It’s important to emphasize that in a situation like this, just releasing the anterior trigger point is futile, because it will be quickly reactivated by unaddressed upper and lower trapezius trigger points. If you were to only release one trapezius trigger point on a headache pain client, you would be better off focusing on the lower trigger point, even though it does not directly cause headache pain.
Burning Pain Between the Shoulder Blades
One exception to the “come one, come all” nature of the trapezius trigger points is the activity of the middle trapezius trigger point, which produces a localized burning-type pain along the spine. For the most part, this trigger point occurs independently of other trigger points in the trapezius muscle group, but it will often recruit the rhomboid trigger points as they share a similar intra-scapular pain pattern.
Another target for middle trapezius referred pain is the multifidi trigger points in the thoracic spine region, which are responsible for creating articulation dysfunctions in the facet joints of the spine.
But these aren’t the only muscle groups affected by trigger point activity in the trapezius muscle group, as we will see below.
Trapezius Trigger Points: Gateway Drug for Upper Body Pain
I jokingly refer to the trapezius trigger points as the “gateway drug” of upper body pain because they often lead to more serious pain complaints involving trigger points in multiple muscle groups. The diagram below shows some of the more common of these interactions.
You can now see why I believe every trigger point therapist, whether they are professional or layman practitioners, should be experts on the trigger points in the trapezius muscle; they are involved with too many myofascial pain disorders to not take seriously.
The Pectoralis-Trapezius Connection
One the interactions in the diagram above deserves special mention here. The rounded shoulder-sunken chest posture that many of us adapt when sitting at the computer or reading for long periods of time, has a tendency to cause simultaneous trigger point activity in the middle trapezius and pectoralis major muscle. Because of this strong antagonistic and postural relationship, it becomes nearly imposiible to effectively treat the trapezius trigger points without also treating the pectoralis major trigger points.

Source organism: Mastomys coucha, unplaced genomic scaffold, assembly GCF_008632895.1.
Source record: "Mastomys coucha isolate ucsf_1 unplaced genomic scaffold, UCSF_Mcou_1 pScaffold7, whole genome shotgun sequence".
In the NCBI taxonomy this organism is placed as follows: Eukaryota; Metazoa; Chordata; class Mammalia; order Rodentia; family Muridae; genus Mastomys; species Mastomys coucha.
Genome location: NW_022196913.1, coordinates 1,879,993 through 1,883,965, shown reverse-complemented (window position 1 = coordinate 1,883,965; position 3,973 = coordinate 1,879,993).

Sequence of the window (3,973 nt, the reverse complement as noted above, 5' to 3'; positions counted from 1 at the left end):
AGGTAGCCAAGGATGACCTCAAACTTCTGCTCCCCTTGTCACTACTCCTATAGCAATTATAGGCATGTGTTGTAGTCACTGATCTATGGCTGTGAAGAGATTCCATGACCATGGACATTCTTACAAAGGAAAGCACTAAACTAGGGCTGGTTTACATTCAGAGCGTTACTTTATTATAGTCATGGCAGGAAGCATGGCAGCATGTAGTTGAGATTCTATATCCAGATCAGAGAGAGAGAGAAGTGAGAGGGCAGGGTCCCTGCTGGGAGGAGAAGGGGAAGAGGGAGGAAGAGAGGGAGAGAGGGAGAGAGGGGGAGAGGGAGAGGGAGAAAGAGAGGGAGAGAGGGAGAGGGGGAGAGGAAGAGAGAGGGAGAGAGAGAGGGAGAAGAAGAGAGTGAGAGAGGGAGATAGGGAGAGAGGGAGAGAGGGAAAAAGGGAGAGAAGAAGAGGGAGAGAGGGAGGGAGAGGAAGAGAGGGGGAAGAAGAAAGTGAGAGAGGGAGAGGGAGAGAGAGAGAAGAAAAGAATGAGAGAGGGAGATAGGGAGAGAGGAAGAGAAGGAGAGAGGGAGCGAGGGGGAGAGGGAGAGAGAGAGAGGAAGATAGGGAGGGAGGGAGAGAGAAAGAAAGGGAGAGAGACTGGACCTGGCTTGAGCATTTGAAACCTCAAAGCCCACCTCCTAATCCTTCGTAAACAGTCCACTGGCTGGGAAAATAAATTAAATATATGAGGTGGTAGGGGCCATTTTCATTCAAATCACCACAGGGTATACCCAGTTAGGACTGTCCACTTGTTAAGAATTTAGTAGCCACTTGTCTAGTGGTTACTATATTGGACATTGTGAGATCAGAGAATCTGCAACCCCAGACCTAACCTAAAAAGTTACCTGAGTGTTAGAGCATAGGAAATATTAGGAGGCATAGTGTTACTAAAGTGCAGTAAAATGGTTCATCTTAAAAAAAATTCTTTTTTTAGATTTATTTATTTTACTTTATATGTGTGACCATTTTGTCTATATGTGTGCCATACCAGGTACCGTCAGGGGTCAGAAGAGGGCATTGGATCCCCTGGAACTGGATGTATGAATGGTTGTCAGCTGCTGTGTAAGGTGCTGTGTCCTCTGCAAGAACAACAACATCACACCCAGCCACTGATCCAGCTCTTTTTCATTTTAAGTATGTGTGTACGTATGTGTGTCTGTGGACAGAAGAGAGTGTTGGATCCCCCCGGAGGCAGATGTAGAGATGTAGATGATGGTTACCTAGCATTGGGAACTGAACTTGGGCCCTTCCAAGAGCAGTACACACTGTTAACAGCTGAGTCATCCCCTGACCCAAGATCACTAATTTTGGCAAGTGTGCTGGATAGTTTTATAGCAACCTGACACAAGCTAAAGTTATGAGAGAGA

The Calf-Trapezius Connection
Trapezius trigger points have a connection with another muscle group that I’m afraid I’m at a loss to explain. Over the years, I have noticed that many of my clients with trapezius trigger points also suffer from soleus trigger points in their lower leg. Other than an extremely rare trigger point in the soleus muscle that can refer pain to the ipsilateral jaw and face, I don’t know any reasons why these two muscle groups should be clinically linked in this manner. Nonetheless, in cases where the release of the trapezius trigger points proves too painful for the client, I find if I release the calf trigger points first, my trapezius work becomes more easily tolerated by the client.
The Sternocleidomastoid-Trapezius Connection
One final connection that I must highlight, is the propensity of trigger point activity in the upper trapezius to ignite the sternocleidmastoid trigger points. I use the term ignite here because when this occurs a client’s headache can go from an annoying throbbing at the temple to an incapacitating migraine-type presentation. And trust me on this, don’t put the client through the discomfort of treating their sternocleidomastoid trigger points if you haven’t cleared their trapezius muscle first.
Learn How To Release The Trapezius Trigger Points Today
Do yourself, your clients, and your loved ones a huge favor by learning how to recognize, locate, and release the trapezius trigger points. If you want help with this, my Trigger Point Video for the Trapezius Muscle will provide you with step-by-step instructions for locating and releasing the four trapezius trigger points.
Got an iPad? You can now purchase the Trigger Point Therapy for the Trapezius Booklet for the iPad on the iBookstore.
Who knows, if enough people learn how to deal with these trigger points, maybe I will finally get to see a client who doesn’t have some sort of trapezius issue.
Click on the image below to watch an excerpt from the Trapezius Trigger Points video on YouTube:
- The Lower Trapezius Trigger Point: A.K.A the “Bitchy” Point
- Sternocleidomastoid Trigger Points: Masters of the Migraine
- Levator Scapulae Trigger Points: Frankenstein Pain
- Pectoralis Major Trigger Points: The Cardiac Copycats
- Gastrocnemius Trigger Points: The Calf Cramp Trigger Points
Related Instructional Videos: